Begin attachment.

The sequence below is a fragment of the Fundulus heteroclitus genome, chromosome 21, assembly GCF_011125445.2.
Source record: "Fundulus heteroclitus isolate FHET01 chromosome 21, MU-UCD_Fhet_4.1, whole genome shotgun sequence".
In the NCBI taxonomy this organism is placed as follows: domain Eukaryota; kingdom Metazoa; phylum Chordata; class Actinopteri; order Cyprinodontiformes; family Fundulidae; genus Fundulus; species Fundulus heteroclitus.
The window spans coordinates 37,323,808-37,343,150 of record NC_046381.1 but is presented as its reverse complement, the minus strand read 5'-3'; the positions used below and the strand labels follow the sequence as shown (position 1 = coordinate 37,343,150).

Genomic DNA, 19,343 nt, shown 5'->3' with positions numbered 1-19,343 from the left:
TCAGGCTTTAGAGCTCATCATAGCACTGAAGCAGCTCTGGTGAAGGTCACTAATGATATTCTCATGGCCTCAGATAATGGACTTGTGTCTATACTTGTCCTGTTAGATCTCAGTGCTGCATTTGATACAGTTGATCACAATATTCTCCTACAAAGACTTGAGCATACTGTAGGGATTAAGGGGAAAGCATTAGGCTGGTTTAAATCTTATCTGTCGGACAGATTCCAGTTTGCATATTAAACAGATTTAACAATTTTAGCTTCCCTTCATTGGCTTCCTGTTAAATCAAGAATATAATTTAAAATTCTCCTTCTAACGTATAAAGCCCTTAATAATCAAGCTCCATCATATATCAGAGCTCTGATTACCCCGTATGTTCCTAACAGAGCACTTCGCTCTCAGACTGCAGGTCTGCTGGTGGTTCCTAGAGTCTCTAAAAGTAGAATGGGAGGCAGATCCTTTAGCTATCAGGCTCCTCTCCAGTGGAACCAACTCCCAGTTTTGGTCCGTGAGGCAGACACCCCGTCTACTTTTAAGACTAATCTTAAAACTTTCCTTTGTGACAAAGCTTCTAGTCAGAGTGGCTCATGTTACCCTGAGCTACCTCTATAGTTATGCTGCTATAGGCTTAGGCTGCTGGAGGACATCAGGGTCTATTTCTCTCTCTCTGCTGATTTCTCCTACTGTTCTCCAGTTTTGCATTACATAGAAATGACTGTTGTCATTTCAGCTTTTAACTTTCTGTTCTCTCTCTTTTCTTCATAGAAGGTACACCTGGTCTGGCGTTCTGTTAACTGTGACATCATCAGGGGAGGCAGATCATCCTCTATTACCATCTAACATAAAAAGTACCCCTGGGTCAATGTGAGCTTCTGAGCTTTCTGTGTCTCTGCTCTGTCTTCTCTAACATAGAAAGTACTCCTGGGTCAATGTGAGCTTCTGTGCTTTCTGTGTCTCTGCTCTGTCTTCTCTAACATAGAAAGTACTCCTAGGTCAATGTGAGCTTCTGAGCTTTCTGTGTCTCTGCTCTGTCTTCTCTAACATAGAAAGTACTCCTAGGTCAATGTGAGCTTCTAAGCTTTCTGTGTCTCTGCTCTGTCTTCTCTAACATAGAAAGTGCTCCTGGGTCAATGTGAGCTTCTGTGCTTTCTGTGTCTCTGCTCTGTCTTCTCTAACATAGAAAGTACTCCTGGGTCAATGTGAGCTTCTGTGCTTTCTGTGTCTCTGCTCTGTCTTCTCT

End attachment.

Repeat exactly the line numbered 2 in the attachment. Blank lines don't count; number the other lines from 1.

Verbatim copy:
Source record: "Fundulus heteroclitus isolate FHET01 chromosome 21, MU-UCD_Fhet_4.1, whole genome shotgun sequence".